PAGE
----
You shouldn’t believe everything you read or hear about piano hinges. Like all hinges, piano hinges are mechanical bearings. They are used to connect two objects while simultaneously allowing a limited angle of rotation between the objects. Piano hinges, however, are longer than other hinges. If you’re thinking about buying a piano hinge, you should familiarize yourself with the following myths about them.
#1) Only Used on Pianos
Don’t let the name fool you into thinking that piano hinges are only used on pianos. Most pianos do, in fact, have a piano hinge; it’s used to connect the lid to the base of the piano. But piano hinges are used on other types of objects as well. You can find them on doors, cabinets, chests, toolboxes, medical equipment, vehicles and more.
#2) Different From Continuous Hinges
Some people assume that piano hinges are different from continuous hinges, but this isn’t the case. The terms “piano hinge” and “continuous hinge” both refer to hinges that run the entire length — or nearly the entire length — of the objects with which they are used. They were initially known as “piano hinges” because they were designed for use with pianos. As other applications emerged, though, they also became known as “continuous hinges.”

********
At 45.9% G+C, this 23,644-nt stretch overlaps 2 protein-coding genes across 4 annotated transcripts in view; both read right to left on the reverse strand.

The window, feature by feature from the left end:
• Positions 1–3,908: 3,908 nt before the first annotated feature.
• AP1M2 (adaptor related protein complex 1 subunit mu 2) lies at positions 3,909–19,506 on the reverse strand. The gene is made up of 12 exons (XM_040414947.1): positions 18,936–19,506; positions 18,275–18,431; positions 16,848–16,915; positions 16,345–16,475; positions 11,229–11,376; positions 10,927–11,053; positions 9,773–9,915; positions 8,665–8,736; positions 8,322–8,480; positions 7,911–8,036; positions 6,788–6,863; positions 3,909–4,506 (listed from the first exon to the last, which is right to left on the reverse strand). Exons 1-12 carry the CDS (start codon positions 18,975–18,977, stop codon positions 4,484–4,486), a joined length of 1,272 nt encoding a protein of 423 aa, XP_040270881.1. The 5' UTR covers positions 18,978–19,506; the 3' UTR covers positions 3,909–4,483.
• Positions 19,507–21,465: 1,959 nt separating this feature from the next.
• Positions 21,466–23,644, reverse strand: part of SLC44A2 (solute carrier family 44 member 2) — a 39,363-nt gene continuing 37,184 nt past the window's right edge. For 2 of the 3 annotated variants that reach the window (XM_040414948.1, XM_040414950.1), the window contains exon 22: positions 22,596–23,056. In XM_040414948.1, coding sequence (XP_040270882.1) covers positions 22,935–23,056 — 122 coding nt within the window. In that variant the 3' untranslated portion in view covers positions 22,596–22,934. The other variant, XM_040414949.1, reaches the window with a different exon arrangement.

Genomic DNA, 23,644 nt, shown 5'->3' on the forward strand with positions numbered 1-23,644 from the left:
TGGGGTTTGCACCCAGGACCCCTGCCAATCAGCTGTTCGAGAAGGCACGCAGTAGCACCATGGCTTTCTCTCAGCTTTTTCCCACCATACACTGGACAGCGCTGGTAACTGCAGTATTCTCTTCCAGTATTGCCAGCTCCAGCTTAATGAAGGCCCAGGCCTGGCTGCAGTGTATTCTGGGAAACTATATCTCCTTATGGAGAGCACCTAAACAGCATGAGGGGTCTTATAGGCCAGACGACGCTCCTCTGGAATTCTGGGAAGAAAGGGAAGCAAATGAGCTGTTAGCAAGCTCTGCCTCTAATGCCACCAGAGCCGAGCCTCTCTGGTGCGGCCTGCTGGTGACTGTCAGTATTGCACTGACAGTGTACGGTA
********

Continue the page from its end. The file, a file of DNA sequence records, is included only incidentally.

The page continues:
#3) Not Suitable for Heavy Loads
Piano hinges are absolutely suitable for heavy loads. These long, full-length mechanical bearings typically support heavier loads than traditional, shorter hinges. This is because they distribute the weight of the load across the objects with which they are used. For high-stress applications that involve heavy loads, there’s no better choice than a piano hinge.
#4) Only Available in Steel
Another common myth about piano hinges is that they are only available in steel. You can certainly find piano hinges made of steel. Stainless steel and carbon steel are two of the most common materials in which they are made. But piano hinges are available in other materials as well, such as aluminum. Aluminum piano hinges weigh less and offer better protection against corrosion than their steel counterparts.
#5) Only Available With Holes
While most piano hinges have holes, some of them feature solid leafs without any holes. Holes, of course, are used for fasteners. You can drive a set of screws through a piano hinge’s holes and into the underlying object. If a piano hinge doesn’t have holes, it will likely support a different method of installation, such as welding.